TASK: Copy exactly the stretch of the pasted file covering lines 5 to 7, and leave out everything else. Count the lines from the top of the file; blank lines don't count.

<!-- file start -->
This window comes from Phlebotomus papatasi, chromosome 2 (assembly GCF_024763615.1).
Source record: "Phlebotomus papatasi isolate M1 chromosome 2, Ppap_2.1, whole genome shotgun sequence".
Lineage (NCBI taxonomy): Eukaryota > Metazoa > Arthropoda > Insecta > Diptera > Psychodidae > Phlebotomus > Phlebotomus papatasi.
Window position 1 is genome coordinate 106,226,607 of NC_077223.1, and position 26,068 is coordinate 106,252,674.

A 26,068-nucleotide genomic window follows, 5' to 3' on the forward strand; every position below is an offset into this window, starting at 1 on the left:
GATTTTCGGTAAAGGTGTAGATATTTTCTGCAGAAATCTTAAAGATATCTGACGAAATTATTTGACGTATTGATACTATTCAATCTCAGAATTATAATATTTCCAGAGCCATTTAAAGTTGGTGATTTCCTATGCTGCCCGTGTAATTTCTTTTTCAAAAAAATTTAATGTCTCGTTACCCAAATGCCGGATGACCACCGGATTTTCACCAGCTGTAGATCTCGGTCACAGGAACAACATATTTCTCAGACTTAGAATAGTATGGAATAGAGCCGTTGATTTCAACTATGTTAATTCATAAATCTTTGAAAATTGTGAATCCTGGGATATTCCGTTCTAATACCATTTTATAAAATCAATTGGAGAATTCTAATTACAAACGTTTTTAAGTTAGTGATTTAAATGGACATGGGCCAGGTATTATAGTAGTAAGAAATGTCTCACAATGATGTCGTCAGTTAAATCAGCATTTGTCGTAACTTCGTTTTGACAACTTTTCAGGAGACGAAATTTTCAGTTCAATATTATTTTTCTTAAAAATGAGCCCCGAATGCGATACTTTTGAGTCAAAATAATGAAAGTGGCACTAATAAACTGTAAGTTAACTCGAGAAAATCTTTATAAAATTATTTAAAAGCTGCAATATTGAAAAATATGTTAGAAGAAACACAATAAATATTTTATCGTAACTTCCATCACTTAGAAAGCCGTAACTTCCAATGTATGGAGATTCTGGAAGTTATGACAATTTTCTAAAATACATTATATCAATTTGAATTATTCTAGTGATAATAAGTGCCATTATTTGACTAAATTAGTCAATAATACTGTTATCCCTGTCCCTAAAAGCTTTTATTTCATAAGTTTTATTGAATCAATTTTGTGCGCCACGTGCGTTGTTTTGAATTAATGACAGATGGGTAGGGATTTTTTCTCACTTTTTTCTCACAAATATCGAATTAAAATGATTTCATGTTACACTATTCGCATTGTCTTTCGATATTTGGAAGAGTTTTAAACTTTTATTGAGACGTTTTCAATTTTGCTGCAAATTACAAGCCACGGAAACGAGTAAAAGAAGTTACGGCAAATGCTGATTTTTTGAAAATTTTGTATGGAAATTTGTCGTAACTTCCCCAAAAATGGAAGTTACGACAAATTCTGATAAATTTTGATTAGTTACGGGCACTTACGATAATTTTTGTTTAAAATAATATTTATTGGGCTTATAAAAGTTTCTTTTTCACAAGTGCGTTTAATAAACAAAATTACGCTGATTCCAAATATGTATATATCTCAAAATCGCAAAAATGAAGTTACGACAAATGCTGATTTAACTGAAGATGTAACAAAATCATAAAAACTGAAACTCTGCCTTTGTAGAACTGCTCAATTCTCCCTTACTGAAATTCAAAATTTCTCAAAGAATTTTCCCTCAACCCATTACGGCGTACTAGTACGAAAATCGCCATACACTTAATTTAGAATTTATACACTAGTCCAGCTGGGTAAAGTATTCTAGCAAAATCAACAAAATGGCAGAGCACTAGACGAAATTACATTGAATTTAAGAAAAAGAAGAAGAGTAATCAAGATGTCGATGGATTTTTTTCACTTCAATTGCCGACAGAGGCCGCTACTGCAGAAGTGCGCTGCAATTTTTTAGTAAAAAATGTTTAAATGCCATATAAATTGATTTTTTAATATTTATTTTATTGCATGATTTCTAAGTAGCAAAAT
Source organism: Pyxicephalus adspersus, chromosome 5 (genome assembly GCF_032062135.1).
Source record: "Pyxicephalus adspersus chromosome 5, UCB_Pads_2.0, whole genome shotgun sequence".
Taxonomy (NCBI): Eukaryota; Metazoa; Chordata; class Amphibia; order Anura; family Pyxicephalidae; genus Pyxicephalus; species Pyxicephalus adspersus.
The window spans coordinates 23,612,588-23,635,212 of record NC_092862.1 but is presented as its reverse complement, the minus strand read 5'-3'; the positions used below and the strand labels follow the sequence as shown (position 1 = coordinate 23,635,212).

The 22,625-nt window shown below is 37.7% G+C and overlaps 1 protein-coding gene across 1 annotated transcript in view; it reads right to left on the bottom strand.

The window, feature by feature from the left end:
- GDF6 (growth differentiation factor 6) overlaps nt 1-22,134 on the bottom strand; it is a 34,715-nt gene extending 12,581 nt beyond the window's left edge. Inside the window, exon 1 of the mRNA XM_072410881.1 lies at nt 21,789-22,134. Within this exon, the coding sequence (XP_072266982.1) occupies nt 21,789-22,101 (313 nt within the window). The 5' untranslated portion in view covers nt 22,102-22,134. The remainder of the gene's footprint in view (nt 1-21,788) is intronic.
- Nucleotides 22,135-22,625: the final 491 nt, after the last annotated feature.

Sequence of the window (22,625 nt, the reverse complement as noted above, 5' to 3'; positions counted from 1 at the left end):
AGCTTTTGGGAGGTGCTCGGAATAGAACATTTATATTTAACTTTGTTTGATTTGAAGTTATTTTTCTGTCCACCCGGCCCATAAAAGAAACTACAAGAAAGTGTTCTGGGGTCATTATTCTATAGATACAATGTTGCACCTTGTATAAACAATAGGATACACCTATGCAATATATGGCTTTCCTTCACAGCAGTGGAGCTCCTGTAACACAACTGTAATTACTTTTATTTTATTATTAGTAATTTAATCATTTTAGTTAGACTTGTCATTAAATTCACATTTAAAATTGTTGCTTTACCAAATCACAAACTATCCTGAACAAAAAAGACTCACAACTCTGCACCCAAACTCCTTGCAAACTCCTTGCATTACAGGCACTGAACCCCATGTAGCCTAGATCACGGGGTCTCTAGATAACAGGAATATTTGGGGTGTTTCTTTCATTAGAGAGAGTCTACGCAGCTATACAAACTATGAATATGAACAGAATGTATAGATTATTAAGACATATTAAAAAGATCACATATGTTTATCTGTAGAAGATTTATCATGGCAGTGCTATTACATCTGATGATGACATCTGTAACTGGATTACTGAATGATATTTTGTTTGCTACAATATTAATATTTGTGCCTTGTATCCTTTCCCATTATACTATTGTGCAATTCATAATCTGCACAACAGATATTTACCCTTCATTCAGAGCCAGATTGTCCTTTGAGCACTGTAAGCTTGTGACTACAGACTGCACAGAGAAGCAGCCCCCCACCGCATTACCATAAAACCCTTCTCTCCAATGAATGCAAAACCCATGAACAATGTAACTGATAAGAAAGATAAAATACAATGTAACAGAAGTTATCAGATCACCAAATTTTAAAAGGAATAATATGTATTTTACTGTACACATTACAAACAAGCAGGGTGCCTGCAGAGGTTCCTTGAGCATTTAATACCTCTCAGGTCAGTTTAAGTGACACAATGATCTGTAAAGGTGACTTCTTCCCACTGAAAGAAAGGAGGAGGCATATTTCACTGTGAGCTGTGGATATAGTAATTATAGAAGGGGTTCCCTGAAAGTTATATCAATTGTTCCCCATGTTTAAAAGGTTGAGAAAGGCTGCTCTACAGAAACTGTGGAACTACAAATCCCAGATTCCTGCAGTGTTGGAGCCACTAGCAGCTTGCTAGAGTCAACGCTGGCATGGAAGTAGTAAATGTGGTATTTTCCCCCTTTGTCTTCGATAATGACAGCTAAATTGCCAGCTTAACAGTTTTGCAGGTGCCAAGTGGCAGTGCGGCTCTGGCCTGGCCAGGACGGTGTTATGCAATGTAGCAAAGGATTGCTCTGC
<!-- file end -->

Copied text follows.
A 26,068-nucleotide genomic window follows, 5' to 3' on the forward strand; every position below is an offset into this window, starting at 1 on the left:
GATTTTCGGTAAAGGTGTAGATATTTTCTGCAGAAATCTTAAAGATATCTGACGAAATTATTTGACGTATTGATACTATTCAATCTCAGAATTATAATATTTCCAGAGCCATTTAAAGTTGGTGATTTCCTATGCTGCCCGTGTAATTTCTTTTTCAAAAAAATTTAATGTCTCGTTACCCAAATGCCGGATGACCACCGGATTTTCACCAGCTGTAGATCTCGGTCACAGGAACAACATATTTCTCAGACTTAGAATAGTATGGAATAGAGCCGTTGATTTCAACTATGTTAATTCATAAATCTTTGAAAATTGTGAATCCTGGGATATTCCGTTCTAATACCATTTTATAAAATCAATTGGAGAATTCTAATTACAAACGTTTTTAAGTTAGTGATTTAAATGGACATGGGCCAGGTATTATAGTAGTAAGAAATGTCTCACAATGATGTCGTCAGTTAAATCAGCATTTGTCGTAACTTCGTTTTGACAACTTTTCAGGAGACGAAATTTTCAGTTCAATATTATTTTTCTTAAAAATGAGCCCCGAATGCGATACTTTTGAGTCAAAATAATGAAAGTGGCACTAATAAACTGTAAGTTAACTCGAGAAAATCTTTATAAAATTATTTAAAAGCTGCAATATTGAAAAATATGTTAGAAGAAACACAATAAATATTTTATCGTAACTTCCATCACTTAGAAAGCCGTAACTTCCAATGTATGGAGATTCTGGAAGTTATGACAATTTTCTAAAATACATTATATCAATTTGAATTATTCTAGTGATAATAAGTGCCATTATTTGACTAAATTAGTCAATAATACTGTTATCCCTGTCCCTAAAAGCTTTTATTTCATAAGTTTTATTGAATCAATTTTGTGCGCCACGTGCGTTGTTTTGAATTAATGACAGATGGGTAGGGATTTTTTCTCACTTTTTTCTCACAAATATCGAATTAAAATGATTTCATGTTACACTATTCGCATTGTCTTTCGATATTTGGAAGAGTTTTAAACTTTTATTGAGACGTTTTCAATTTTGCTGCAAATTACAAGCCACGGAAACGAGTAAAAGAAGTTACGGCAAATGCTGATTTTTTGAAAATTTTGTATGGAAATTTGTCGTAACTTCCCCAAAAATGGAAGTTACGACAAATTCTGATAAATTTTGATTAGTTACGGGCACTTACGATAATTTTTGTTTAAAATAATATTTATTGGGCTTATAAAAGTTTCTTTTTCACAAGTGCGTTTAATAAACAAAATTACGCTGATTCCAAATATGTATATATCTCAAAATCGCAAAAATGAAGTTACGACAAATGCTGATTTAACTGAAGATGTAACAAAATCATAAAAACTGAAACTCTGCCTTTGTAGAACTGCTCAATTCTCCCTTACTGAAATTCAAAATTTCTCAAAGAATTTTCCCTCAACCCATTACGGCGTACTAGTACGAAAATCGCCATACACTTAATTTAGAATTTATACACTAGTCCAGCTGGGTAAAGTATTCTAGCAAAATCAACAAAATGGCAGAGCACTAGACGAAATTACATTGAATTTAAGAAAAAGAAGAAGAGTAATCAAGATGTCGATGGATTTTTTTCACTTCAATTGCCGACAGAGGCCGCTACTGCAGAAGTGCGCTGCAATTTTTTAGTAAAAAATGTTTAAATGCCATATAAATTGATTTTTTAATATTTATTTTATTGCATGATTTCTAAGTAGCAAAAT
Source organism: Pyxicephalus adspersus, chromosome 5 (genome assembly GCF_032062135.1).